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Laura Bush Thinks "Middle School Matters" and She's Right

The Former First Lady wants to stop the nation's dropout crisis before kids even get to high school. The research backs her idea up.


Could the nation's dropout crisis be fixed before students even enter high school? Former First Lady Laura Bush believes it's possible. She's heading to Houston today to announce her new education initiative for the George W. Bush Institute, "Middle School Matters." The program will focus on increasing high school graduation rates by ensuring students get the academic foundation they need in 6th through 8th grade.

According to Bush, "Middle school is the last and best chance to prepare students for a successful high school career." Indeed, research shows that students who are going to drop out can be identified as early as 6th grade—they're the kids who are significantly below grade level in reading and math and frequently absent. If those students can be identified, and if focused interventions can be implemented, they can catch up and be on the right track by the time they hit ninth grade.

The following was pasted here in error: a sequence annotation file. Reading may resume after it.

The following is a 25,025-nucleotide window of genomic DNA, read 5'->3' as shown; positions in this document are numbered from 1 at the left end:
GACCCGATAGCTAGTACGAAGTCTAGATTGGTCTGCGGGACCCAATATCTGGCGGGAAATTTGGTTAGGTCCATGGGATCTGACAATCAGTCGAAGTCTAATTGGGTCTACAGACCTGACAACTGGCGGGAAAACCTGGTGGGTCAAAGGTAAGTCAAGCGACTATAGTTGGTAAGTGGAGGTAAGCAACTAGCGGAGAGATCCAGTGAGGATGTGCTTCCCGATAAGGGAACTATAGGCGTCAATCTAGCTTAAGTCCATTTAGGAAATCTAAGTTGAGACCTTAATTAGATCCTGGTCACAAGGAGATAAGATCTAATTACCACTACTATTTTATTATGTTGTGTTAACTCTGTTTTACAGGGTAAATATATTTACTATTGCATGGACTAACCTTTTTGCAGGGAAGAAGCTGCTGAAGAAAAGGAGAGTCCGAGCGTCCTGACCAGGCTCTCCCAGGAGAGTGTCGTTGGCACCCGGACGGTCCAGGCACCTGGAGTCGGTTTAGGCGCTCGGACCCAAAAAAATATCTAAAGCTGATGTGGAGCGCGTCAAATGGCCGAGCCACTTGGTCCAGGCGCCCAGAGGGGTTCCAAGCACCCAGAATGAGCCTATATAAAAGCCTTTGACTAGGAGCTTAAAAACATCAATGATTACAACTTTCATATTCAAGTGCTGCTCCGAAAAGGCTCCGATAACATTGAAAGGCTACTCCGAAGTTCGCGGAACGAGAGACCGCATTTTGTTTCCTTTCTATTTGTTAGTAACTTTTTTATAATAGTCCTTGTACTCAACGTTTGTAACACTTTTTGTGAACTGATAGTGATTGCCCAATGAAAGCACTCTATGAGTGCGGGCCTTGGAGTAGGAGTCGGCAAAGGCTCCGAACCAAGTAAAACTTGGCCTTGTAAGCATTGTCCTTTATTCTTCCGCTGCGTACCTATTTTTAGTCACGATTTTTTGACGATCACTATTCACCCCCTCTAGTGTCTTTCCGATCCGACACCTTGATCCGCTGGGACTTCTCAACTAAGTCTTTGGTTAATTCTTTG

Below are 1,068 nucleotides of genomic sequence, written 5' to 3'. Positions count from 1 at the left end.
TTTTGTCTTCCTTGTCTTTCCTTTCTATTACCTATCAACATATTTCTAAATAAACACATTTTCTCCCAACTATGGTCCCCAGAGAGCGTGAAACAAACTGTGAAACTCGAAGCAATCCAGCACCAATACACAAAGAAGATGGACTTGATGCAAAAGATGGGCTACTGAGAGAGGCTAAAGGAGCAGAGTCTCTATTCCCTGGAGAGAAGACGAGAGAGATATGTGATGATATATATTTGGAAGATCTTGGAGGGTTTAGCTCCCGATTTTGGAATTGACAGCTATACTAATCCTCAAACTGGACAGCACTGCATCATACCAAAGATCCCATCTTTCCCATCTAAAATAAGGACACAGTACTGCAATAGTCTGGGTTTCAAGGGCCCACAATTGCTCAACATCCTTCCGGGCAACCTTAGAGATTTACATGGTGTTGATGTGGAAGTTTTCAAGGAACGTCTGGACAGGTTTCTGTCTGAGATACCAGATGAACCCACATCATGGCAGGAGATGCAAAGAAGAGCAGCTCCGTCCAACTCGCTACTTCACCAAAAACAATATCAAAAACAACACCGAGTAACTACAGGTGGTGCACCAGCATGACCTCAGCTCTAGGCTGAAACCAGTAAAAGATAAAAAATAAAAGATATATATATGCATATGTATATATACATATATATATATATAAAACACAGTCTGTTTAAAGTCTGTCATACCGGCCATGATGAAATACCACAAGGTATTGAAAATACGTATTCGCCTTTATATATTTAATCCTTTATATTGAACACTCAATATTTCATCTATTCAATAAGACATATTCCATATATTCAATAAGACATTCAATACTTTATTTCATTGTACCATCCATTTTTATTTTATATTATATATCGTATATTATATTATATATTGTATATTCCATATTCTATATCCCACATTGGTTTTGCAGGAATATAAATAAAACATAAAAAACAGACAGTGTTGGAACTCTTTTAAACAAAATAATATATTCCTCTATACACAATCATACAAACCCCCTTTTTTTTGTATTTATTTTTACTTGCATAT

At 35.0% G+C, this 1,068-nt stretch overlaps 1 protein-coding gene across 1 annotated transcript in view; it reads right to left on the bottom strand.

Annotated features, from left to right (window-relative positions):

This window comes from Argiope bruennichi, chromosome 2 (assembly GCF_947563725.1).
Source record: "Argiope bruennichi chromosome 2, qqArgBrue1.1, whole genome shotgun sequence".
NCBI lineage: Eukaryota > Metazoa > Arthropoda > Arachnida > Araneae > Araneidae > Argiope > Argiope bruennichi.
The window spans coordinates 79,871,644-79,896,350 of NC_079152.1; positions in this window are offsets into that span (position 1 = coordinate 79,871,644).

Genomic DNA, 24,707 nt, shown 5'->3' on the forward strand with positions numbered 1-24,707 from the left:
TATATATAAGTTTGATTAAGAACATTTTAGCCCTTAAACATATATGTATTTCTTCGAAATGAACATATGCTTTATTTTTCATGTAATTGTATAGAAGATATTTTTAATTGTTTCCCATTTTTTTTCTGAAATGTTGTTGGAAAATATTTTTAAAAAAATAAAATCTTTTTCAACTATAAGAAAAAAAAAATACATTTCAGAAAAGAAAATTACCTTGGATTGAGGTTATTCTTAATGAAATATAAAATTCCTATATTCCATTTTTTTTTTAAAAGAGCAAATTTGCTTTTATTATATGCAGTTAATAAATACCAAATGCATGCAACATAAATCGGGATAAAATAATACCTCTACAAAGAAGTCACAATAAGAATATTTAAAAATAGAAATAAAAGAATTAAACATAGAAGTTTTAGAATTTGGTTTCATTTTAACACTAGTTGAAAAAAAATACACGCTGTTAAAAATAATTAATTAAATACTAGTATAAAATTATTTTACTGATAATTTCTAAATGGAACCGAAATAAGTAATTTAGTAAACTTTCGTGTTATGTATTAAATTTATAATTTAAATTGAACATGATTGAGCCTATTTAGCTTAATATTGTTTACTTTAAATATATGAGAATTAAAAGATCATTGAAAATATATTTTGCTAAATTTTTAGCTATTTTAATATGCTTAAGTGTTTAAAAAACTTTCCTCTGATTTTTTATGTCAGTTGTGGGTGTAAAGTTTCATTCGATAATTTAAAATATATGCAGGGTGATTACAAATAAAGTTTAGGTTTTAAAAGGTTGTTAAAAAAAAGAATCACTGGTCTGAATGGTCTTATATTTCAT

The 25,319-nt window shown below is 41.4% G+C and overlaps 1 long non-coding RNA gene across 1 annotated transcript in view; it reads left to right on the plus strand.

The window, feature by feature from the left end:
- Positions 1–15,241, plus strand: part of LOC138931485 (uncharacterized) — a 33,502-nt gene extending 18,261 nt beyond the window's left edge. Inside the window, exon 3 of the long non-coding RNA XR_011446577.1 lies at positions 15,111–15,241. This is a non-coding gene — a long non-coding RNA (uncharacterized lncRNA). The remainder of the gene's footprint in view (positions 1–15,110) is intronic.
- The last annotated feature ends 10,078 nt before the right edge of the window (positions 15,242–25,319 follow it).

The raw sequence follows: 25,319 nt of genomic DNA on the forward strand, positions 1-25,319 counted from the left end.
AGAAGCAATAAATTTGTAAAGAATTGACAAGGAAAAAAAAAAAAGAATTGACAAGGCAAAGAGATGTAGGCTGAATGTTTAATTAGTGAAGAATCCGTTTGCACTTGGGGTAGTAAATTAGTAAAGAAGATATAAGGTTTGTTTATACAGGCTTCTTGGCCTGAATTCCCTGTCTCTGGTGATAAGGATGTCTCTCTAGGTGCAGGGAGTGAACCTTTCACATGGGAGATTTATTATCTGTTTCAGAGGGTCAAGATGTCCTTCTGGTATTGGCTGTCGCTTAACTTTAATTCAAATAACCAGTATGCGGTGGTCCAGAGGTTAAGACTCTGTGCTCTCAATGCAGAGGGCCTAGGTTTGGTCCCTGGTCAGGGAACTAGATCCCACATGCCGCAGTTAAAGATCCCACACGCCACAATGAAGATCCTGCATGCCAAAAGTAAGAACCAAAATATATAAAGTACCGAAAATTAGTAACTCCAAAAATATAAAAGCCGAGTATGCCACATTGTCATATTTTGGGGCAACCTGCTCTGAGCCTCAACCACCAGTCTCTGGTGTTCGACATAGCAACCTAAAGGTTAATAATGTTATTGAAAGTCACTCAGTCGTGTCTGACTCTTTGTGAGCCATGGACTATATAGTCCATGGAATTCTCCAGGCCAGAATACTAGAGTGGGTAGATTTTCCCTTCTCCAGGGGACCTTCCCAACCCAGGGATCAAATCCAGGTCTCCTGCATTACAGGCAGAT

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Poking Holes in Obama's Praise of Denver's Bruce Randolph School

The school is graduating 97 percent of seniors, but how many students drop out senior year?


In this week's State of the Union address, President Obama praised Denver's Bruce Randolph Middle and High School as a model of education reform that works. Last year the campus, which was taken over by its teachers, graduated 97 percent of seniors despite being located in a low-income, urban area—something most similar high schools have yet to achieve. But is Bruce Randolph's success all that it's cracked up to be?

Mike Cohen, the head of the advocacy group Achieve, Inc., says that although that graduation rate is worthy of praise, there's a another data point the public needs to know.

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